Pick your 10% and eat it at the end of the day. Every day.
There is one way to steal the show before the article is even read. If you can implement this simple strategy you will be half way towards your goals.
You need to have some way of knowing what your rough daily calorie intake is - we use myFitnessPal. If you are consuming 2500 calories per day you allocate 10% (250kcal) of those calories towards those high rewarding foods discussed in part IV.
The remaining 90% of your diet comes from simplifying your diet (whole and minimally processed foods) and getting a routine. Features of those who successfully achieve long term weight loss included high levels of physical activity, low calorie diets, eating breakfast, regularly monitoring weight and maintaining consistent eating patterns1.
Eating for your 90% is not the purpose of this article, but it has been discussed clearly in our Park bench article. Life without those highly rewarding foods we often crave would be pretty miserable, completely neglecting them is neither necessary and often counterproductive. Pick your favourite food from the above list and programme it in right at the end of your day. While these foods will be argued they are not as nutritious as whole foods it is a misnomer to say they are any less healthy. Healthy eating is not a food, it is a behaviour. If programming in your favourite 'treat' is the clincher for you being able to maintain a 90:10 approach to diet in the long run then that ice cream, alcohol or [.........] becomes the most healthy behaviour in your routine.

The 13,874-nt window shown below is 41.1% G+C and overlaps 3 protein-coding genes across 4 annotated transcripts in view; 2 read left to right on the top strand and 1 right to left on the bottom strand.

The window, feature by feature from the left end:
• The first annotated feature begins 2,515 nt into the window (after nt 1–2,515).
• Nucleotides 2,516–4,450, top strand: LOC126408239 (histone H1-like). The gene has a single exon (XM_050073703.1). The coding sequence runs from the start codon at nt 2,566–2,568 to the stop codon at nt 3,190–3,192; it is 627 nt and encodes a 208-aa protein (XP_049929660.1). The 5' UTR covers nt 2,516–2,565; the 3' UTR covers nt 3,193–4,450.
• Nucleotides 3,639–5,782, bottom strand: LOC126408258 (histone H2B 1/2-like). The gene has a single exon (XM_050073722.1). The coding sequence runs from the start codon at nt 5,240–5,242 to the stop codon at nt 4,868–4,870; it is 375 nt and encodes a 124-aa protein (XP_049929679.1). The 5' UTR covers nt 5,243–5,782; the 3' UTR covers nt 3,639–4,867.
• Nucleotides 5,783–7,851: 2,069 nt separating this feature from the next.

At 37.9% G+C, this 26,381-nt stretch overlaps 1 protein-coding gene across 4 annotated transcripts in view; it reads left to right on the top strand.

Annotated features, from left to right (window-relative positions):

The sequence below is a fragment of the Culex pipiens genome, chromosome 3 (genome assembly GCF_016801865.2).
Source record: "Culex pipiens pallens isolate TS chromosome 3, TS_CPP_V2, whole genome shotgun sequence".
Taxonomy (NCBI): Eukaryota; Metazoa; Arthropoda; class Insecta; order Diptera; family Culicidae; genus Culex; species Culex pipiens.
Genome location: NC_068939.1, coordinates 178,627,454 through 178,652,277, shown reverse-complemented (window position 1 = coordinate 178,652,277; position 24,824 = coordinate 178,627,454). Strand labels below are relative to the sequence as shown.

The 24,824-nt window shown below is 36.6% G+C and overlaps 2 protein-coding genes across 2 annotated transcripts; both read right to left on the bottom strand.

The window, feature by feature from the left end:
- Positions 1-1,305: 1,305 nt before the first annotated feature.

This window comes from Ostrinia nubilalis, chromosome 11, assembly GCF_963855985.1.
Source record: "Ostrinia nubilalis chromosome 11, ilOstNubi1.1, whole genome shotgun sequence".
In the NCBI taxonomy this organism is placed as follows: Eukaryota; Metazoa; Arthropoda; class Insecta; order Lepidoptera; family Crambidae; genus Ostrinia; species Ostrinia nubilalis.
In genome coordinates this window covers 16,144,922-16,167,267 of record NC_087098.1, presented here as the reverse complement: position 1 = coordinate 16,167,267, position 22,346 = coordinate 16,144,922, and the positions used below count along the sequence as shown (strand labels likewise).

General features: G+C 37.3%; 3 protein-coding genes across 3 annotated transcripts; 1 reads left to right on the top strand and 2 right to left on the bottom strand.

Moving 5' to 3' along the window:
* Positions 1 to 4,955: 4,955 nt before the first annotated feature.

As a personal example in 2016 I set out to demonstrate that I could stick to this framework and asked my girlfriend to pick a food from that list and I was to eat it every single day. She chose Ben & Jerries Ice cream so I had 350kcal worth of ice cream at the end of EVERY SINGLE DAY, (whilst being very physically active and sticking to my 90%).
Not everyone can achieve this level of leanness, and in fact is very few peoples' goals. The point being here that the 10% rule is what makes me able to stick with a sustainable eating strategy in the long run.
This provides us accountability when our environment is haunting us, such as that free biscuit that comes with your coffee, several times a day. This simple strategy also reduces the variation of novel stimulus we have influencing our hungry brain, which is an extremely strong driver of eating behaviour (see problems with a varied diet). If we can give our brain the chance to habituate to the foods we eat we are significantly more likely to self regulate eating based on physiological needs rather than impulse.
Recall the playoff between our chimp brain and human brain. We each have a chimp brain and a human brain but what was not discussed in that article was a third equally important part of the brain - our computer (fancy name being parietal lobe).
Our computer is where our automatic behaviours are found and trained, our computer is up to 20 times more powerful than our human (thinking) brain. If we can ingrain a 10% rule then it is this incredibly powerful part of the brain we are developing. Remember, will-power alone will not overcome your chimp and your computer; no one wants to be unfit, overweight or not achieving their goals, this is powerful neurology. The video has been pulled onto this page for review below.